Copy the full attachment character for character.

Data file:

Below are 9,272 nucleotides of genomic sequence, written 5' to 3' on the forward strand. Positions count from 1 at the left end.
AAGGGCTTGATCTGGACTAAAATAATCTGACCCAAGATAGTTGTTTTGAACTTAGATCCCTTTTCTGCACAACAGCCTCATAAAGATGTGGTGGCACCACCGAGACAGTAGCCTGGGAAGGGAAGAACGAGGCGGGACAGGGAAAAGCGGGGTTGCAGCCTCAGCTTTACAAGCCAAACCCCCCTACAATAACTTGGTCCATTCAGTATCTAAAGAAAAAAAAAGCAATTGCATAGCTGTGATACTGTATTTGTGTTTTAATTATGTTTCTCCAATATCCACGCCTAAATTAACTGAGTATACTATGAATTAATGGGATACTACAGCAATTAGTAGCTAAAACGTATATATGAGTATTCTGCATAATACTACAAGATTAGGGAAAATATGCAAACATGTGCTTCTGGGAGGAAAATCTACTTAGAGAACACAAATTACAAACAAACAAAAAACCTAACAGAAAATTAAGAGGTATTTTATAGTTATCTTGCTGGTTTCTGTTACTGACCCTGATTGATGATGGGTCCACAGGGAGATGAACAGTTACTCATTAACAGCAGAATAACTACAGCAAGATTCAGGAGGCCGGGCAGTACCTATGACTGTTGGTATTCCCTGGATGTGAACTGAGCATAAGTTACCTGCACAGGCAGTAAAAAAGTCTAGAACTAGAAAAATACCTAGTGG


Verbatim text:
Below are 9,272 nucleotides of genomic sequence, written 5' to 3' on the forward strand. Positions count from 1 at the left end.
AAGGGCTTGATCTGGACTAAAATAATCTGACCCAAGATAGTTGTTTTGAACTTAGATCCCTTTTCTGCACAACAGCCTCATAAAGATGTGGTGGCACCACCGAGACAGTAGCCTGGGAAGGGAAGAACGAGGCGGGACAGGGAAAAGCGGGGTTGCAGCCTCAGCTTTACAAGCCAAACCCCCCTACAATAACTTGGTCCATTCAGTATCTAAAGAAAAAAAAAGCAATTGCATAGCTGTGATACTGTATTTGTGTTTTAATTATGTTTCTCCAATATCCACGCCTAAATTAACTGAGTATACTATGAATTAATGGGATACTACAGCAATTAGTAGCTAAAACGTATATATGAGTATTCTGCATAATACTACAAGATTAGGGAAAATATGCAAACATGTGCTTCTGGGAGGAAAATCTACTTAGAGAACACAAATTACAAACAAACAAAAAACCTAACAGAAAATTAAGAGGTATTTTATAGTTATCTTGCTGGTTTCTGTTACTGACCCTGATTGATGATGGGTCCACAGGGAGATGAACAGTTACTCATTAACAGCAGAATAACTACAGCAAGATTCAGGAGGCCGGGCAGTACCTATGACTGTTGGTATTCCCTGGATGTGAACTGAGCATAAGTTACCTGCACAGGCAGTAAAAAAGTCTAGAACTAGAAAAATACCTAGTGG